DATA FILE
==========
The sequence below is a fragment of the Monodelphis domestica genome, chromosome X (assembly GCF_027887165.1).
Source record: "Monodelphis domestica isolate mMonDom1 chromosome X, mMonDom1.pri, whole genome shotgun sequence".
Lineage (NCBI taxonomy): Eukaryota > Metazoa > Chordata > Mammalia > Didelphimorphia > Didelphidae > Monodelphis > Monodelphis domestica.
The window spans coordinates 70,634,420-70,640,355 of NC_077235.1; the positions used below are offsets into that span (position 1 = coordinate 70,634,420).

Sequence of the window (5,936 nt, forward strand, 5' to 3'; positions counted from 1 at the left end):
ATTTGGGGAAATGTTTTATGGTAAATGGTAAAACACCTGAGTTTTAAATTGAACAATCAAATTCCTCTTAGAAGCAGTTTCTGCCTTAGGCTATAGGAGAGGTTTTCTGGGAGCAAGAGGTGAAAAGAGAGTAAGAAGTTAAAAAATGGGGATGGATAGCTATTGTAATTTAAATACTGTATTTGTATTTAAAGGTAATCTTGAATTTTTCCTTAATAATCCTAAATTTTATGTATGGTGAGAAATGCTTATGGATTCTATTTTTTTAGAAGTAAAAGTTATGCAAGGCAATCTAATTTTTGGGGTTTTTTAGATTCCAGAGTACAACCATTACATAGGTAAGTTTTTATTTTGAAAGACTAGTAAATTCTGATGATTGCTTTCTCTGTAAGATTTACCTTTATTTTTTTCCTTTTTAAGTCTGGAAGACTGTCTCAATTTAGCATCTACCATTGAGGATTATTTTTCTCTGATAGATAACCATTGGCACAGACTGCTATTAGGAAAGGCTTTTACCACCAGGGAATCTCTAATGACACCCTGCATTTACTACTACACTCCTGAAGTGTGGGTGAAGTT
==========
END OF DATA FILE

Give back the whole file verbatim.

The sequence below is a fragment of the Monodelphis domestica genome, chromosome X (assembly GCF_027887165.1).
Source record: "Monodelphis domestica isolate mMonDom1 chromosome X, mMonDom1.pri, whole genome shotgun sequence".
Lineage (NCBI taxonomy): Eukaryota > Metazoa > Chordata > Mammalia > Didelphimorphia > Didelphidae > Monodelphis > Monodelphis domestica.
The window spans coordinates 70,634,420-70,640,355 of NC_077235.1; the positions used below are offsets into that span (position 1 = coordinate 70,634,420).

Sequence of the window (5,936 nt, forward strand, 5' to 3'; positions counted from 1 at the left end):
ATTTGGGGAAATGTTTTATGGTAAATGGTAAAACACCTGAGTTTTAAATTGAACAATCAAATTCCTCTTAGAAGCAGTTTCTGCCTTAGGCTATAGGAGAGGTTTTCTGGGAGCAAGAGGTGAAAAGAGAGTAAGAAGTTAAAAAATGGGGATGGATAGCTATTGTAATTTAAATACTGTATTTGTATTTAAAGGTAATCTTGAATTTTTCCTTAATAATCCTAAATTTTATGTATGGTGAGAAATGCTTATGGATTCTATTTTTTTAGAAGTAAAAGTTATGCAAGGCAATCTAATTTTTGGGGTTTTTTAGATTCCAGAGTACAACCATTACATAGGTAAGTTTTTATTTTGAAAGACTAGTAAATTCTGATGATTGCTTTCTCTGTAAGATTTACCTTTATTTTTTTCCTTTTTAAGTCTGGAAGACTGTCTCAATTTAGCATCTACCATTGAGGATTATTTTTCTCTGATAGATAACCATTGGCACAGACTGCTATTAGGAAAGGCTTTTACCACCAGGGAATCTCTAATGACACCCTGCATTTACTACTACACTCCTGAAGTGTGGGTGAAGTT